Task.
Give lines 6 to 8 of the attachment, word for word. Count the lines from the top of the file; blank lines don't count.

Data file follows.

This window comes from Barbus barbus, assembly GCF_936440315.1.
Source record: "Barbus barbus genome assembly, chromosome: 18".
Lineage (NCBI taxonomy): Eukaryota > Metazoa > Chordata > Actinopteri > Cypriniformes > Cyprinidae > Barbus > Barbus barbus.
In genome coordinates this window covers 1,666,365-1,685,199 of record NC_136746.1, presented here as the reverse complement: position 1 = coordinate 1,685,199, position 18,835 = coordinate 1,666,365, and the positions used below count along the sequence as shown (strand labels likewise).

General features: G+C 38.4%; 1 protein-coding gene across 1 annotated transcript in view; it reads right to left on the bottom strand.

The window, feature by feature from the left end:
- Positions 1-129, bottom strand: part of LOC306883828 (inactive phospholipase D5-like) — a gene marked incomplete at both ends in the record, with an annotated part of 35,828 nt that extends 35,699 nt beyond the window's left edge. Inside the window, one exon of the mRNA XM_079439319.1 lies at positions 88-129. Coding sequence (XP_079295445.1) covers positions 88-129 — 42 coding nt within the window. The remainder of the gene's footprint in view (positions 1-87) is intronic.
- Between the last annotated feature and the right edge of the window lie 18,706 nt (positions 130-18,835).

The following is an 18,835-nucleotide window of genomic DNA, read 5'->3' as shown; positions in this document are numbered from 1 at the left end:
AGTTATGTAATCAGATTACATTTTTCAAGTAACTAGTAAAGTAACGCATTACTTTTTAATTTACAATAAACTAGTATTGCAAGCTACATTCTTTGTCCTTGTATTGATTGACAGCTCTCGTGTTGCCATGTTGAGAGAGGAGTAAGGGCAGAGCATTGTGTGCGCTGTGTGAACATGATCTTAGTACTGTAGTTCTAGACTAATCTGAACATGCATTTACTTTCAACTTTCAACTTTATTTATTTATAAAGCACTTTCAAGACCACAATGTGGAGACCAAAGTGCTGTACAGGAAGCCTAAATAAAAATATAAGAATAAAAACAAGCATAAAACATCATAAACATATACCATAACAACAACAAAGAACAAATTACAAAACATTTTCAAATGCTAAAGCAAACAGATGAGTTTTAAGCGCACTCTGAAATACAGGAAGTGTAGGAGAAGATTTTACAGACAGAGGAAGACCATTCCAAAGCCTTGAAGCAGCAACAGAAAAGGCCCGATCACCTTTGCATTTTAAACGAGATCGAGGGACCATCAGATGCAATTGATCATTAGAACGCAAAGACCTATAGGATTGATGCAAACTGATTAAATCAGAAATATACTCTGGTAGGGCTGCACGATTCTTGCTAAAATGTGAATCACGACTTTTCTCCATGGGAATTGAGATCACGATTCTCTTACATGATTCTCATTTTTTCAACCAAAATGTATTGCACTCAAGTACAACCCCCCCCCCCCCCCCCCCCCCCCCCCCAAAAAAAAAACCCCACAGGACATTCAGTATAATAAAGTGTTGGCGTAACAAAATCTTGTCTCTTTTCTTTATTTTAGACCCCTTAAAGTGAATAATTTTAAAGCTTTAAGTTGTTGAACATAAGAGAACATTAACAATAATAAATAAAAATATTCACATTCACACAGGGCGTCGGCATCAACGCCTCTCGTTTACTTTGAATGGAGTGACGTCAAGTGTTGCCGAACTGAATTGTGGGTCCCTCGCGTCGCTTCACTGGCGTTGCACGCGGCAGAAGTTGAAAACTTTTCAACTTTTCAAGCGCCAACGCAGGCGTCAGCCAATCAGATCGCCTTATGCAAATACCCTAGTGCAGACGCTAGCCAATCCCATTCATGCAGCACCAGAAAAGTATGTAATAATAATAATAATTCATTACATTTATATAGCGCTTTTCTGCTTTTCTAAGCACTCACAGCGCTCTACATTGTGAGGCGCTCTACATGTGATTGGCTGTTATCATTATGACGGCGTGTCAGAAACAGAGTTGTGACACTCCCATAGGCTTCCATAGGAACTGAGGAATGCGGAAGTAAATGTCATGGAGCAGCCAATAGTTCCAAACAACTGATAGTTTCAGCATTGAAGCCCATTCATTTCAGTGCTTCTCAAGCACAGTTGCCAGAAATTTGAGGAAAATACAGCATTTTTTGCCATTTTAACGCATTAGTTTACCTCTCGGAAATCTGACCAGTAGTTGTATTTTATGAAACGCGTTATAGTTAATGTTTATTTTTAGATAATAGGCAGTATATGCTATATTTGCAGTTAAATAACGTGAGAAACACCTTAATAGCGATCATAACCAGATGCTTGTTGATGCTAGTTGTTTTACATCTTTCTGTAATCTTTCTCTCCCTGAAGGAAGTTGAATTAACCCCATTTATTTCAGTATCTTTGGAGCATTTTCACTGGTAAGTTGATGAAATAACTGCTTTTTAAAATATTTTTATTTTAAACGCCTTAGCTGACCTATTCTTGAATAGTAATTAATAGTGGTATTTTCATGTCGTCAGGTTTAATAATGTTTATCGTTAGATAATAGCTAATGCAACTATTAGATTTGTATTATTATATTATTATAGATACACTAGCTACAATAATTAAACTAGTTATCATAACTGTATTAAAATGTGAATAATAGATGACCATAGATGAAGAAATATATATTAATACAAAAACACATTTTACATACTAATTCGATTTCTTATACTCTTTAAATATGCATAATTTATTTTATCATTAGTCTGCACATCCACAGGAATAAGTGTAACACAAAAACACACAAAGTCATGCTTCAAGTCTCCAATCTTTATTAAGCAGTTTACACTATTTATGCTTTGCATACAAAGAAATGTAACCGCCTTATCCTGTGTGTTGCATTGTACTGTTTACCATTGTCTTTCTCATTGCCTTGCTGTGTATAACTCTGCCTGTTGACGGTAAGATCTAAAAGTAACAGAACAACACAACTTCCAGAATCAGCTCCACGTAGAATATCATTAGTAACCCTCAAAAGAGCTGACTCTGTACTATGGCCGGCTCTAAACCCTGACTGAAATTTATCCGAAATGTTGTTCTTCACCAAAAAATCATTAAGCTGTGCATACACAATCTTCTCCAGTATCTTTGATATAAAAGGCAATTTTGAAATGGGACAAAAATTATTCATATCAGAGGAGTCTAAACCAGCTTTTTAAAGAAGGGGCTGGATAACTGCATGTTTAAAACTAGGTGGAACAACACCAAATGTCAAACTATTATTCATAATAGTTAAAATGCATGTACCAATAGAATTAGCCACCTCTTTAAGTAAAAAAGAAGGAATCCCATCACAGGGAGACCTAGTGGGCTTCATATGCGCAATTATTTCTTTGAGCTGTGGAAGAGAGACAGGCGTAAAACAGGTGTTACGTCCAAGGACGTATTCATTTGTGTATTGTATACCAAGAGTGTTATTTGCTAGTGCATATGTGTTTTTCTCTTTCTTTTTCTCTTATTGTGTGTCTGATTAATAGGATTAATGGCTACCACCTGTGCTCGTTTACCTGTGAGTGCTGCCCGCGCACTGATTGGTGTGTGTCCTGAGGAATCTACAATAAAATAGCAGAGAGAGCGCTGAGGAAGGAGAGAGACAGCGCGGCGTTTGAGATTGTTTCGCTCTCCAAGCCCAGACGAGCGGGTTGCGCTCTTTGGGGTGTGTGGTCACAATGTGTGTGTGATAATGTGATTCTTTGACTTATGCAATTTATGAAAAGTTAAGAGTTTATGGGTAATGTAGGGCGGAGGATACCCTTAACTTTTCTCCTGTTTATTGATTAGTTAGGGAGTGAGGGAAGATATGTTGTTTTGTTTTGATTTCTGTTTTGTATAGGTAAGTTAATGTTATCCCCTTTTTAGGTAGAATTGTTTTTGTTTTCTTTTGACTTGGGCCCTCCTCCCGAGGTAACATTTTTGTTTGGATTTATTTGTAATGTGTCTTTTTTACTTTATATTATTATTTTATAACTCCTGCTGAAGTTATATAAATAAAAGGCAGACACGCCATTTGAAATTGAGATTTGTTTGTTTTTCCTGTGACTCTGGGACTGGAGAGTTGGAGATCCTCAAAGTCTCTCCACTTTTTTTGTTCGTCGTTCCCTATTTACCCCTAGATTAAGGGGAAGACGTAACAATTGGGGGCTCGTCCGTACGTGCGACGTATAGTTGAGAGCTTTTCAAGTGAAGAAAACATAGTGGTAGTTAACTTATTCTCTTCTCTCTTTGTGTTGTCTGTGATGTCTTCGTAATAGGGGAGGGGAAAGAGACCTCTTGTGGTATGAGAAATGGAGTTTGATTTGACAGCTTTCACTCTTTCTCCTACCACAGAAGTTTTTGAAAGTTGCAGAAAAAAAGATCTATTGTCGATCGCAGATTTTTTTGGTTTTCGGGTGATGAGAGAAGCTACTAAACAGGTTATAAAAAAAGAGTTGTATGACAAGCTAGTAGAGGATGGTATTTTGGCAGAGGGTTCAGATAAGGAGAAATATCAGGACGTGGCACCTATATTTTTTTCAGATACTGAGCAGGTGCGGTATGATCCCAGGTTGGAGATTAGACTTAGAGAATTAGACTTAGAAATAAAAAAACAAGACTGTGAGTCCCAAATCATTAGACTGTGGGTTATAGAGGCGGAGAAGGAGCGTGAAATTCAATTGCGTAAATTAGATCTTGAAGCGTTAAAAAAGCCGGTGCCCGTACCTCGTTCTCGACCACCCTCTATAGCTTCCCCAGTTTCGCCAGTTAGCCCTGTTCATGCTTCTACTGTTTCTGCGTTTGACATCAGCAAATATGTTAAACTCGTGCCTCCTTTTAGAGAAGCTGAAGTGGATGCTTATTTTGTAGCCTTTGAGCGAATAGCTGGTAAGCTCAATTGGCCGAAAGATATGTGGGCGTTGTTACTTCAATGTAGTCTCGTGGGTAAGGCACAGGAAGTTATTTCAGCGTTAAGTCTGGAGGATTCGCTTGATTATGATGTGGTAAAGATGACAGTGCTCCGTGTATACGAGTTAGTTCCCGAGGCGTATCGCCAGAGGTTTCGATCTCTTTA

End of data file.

The window, feature by feature from the left end:
- Positions 1-129, bottom strand: part of LOC306883828 (inactive phospholipase D5-like) — a gene marked incomplete at both ends in the record, with an annotated part of 35,828 nt that extends 35,699 nt beyond the window's left edge. Inside the window, one exon of the mRNA XM_079439319.1 lies at positions 88-129. Coding sequence (XP_079295445.1) covers positions 88-129 — 42 coding nt within the window. The remainder of the gene's footprint in view (positions 1-87) is intronic.
- Between the last annotated feature and the right edge of the window lie 18,706 nt (positions 130-18,835).